Dana Manzella: Pharmacobiology

Dana ManzellaDana Manzella

Pharmacobiology

B.S. expected June 2013

Home College: College of Staten Island

Mentor: Prof. William L’Amoreaux, Biology, College of Staten Island

“You want to be a what? A Pharmacist!?  How are you going to do that? CUNY doesn’t even offer a pre-pharmacy program!”

“In August of 2009, I applied for a job as a pharmacy technician at CVS/Pharmacy. Unlike many other pharmacy technicians out there, I did not choose this job because I wanted to become a pharmacist. I chose it because I had a strong love for the sciences and wanted to be exposed to the field of medicine. Before pharmacy, I had considered becoming a pediatrician; however, that changed faster than you could ‘slap a label on it.’ In fact, within a month of working as a technician, I had my heart set on becoming a Doctor of Pharmacy. It wasn’t long before I was able to properly pronounce the name of medications, recite their usage without peeking at the label and even calculate dosages accurately. This was all coming so easy to me, so naturally and so quickly. Unfortunately, the college that I attend does not offer a pre-pharmacy program. Already a sophomore, I put myself to work and began researching local pharmacy programs. I spent my weekends piecing together a list of common prerequisites and set out a projected plan of action for the next few semesters.

“With the help of  CUNY Baccalaureate for Unique and Interdisciplinary Studies, I was able to revolve my undergraduate degree around what I actually wanted to study and ultimately reach my goal of being accepted into pharmacy school. ‘Pharmacobiology’ is a bachelor’s of science concentration that I have designed, focusing my undergraduate studies on things like pathogens and disease, the human body and treatment. In the world of a traditional biology major, many of the classes that focus on such related topics are not even accepted as electives, let alone as part of the major. But shouldn’t the point of college to choose a degree path that will interest you and will educate you for life after graduation?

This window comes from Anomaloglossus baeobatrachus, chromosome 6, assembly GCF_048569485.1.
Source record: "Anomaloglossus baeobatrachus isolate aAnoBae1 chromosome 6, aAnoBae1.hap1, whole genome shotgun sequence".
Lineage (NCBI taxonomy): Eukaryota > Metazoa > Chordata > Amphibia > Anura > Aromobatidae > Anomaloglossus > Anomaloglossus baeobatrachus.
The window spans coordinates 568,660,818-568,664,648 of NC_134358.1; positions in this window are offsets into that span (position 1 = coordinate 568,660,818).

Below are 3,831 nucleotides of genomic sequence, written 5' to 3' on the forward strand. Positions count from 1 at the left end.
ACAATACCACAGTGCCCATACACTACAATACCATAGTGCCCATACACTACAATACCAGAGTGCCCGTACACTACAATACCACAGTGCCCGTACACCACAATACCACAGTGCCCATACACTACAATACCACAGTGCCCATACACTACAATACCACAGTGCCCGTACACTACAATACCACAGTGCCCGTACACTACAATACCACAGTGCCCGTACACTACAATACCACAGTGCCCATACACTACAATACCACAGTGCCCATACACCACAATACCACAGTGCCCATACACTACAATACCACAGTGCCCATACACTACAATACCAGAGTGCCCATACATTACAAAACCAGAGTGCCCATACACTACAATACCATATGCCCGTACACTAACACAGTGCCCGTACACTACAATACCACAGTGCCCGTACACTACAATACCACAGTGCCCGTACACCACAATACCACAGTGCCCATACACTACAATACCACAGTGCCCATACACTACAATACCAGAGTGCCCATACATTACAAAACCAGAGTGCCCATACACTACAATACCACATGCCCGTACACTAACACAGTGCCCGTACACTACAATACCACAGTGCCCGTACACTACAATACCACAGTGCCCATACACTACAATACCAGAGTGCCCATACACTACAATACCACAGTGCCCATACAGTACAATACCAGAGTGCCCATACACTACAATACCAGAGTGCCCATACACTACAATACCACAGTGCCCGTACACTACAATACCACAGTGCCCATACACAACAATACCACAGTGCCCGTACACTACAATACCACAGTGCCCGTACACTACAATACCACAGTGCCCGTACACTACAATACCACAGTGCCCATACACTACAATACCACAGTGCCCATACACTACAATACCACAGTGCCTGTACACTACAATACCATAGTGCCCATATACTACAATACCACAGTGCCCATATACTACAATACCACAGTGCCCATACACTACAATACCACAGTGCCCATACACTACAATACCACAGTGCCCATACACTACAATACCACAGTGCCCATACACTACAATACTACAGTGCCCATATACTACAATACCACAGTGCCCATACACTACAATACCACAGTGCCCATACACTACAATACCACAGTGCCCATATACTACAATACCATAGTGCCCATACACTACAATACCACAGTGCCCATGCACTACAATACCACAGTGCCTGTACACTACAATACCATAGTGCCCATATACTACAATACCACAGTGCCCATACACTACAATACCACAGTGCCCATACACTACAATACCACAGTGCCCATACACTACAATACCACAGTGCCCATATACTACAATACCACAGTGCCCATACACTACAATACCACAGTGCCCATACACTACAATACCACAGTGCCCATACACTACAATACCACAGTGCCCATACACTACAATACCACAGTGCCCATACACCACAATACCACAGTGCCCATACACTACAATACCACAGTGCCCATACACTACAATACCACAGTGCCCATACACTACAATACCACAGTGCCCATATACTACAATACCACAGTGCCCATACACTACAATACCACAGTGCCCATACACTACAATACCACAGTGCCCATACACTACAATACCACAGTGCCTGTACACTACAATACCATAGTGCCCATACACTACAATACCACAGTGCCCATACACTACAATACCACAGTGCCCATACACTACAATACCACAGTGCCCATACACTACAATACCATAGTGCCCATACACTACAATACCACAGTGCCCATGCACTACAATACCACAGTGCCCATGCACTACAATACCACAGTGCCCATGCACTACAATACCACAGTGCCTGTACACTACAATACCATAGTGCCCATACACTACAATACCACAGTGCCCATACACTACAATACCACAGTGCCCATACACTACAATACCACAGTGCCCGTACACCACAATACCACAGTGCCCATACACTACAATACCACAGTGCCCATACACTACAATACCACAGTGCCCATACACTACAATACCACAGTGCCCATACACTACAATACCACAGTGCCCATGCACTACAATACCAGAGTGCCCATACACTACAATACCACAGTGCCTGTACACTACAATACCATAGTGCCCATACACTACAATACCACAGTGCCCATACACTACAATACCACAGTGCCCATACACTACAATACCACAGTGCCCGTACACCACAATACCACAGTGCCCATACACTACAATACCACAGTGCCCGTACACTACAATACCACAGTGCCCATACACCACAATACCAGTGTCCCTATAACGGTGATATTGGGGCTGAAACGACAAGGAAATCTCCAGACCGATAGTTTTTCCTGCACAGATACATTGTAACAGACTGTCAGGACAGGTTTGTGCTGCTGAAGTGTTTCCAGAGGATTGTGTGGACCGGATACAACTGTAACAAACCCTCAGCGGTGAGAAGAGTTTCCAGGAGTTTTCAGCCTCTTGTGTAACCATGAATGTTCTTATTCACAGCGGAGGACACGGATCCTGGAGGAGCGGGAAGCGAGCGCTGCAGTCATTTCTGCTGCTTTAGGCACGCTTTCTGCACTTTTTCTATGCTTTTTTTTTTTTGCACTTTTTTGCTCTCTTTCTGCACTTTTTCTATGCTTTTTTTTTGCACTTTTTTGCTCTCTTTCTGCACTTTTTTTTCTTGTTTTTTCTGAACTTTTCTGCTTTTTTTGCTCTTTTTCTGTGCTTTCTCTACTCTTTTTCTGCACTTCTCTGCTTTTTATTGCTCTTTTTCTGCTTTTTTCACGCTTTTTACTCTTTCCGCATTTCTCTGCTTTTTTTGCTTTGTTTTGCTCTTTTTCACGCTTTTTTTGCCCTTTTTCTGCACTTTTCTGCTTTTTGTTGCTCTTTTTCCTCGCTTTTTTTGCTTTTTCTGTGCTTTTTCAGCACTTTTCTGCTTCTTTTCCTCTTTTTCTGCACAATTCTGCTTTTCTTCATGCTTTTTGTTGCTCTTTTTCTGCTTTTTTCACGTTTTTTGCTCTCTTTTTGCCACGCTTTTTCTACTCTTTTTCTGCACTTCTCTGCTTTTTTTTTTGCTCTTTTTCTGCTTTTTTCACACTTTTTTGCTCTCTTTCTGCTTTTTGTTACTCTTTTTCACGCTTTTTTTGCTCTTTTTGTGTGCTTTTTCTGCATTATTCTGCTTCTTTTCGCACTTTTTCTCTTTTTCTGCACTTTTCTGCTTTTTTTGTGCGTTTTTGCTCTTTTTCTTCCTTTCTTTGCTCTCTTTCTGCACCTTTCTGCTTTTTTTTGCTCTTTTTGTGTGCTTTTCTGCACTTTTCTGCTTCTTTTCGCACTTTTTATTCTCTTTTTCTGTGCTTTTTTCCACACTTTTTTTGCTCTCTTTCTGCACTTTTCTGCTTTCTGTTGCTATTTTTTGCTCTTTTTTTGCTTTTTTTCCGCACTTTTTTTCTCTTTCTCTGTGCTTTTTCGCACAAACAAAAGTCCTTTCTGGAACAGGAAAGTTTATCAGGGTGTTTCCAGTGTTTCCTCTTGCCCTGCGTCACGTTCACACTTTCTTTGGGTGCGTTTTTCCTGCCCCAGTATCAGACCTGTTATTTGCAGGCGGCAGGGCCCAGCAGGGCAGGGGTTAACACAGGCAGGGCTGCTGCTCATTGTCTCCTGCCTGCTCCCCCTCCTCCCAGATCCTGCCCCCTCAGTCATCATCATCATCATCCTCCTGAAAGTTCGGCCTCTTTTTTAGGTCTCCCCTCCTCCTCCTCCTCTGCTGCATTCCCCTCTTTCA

“I consider myself rather fortunate to have found CUNY BA. Having the opportunity to actually focus on my interests through the course of my undergraduate degree has truly been an amazing experience. Not only did I actually enjoy my time as undergrad but this opportunity has assured me that the path of science and medicine is right for me.

“Although at times juggling school and work was stressful, my passion for the health field only grew. The concentration that I designed is chock-full of rather challenging coursework.  General Microbiology, Biology of Disease, Pharmacotherapeutics, Biochemistry I, Organic Chemistry I & II, Human Anatomy & Physiology I and II and Psychopathology are all classes that encompass my interests and comprise my major, weighing in at over thirty credits. This comprehensive list of classes does exactly what every major should: it provides me with a solid foundation for my continued studies in graduate school and prepares me for the world ahead of me in medicine. How many undergraduates have you heard say that they enjoyed studying every class in their major?!

“With graduation just around the corner, I am looking forward to continuing my education in pharmacy school; I have been accepted to the University of Saint Joseph’s School of Pharmacy three-year accelerated program in Hartford, Connecticut. CUNY BA has given me the motivation to excel throughout my undergraduate course work and be accepted into a professional program. Pharmacy school is just on the horizon and I am eager to finally be recognized as Dana R. Manzella, Doctor of Pharmacy. With that being said, although being called ‘Doctor’ is pretty awesome, the title is nothing compared to the immeasurable feeling of accomplishment after a day of work. Over the past four years, I have been taught many things while working in the pharmacy: medications, interactions, pesky insurance billing, but there is one concept that I have learned on my own: it isn’t the number of prescriptions I fill throughout the day but it is the number of people I’ve helped that means the most to me. All it takes is just one ‘thank you’ from a single grateful patient for me to realize that all of this has been worthwhile. To quote Justice Sonia Sotomayer, ‘If you just try and be stubborn about trying, you can do what you set your mind to.’”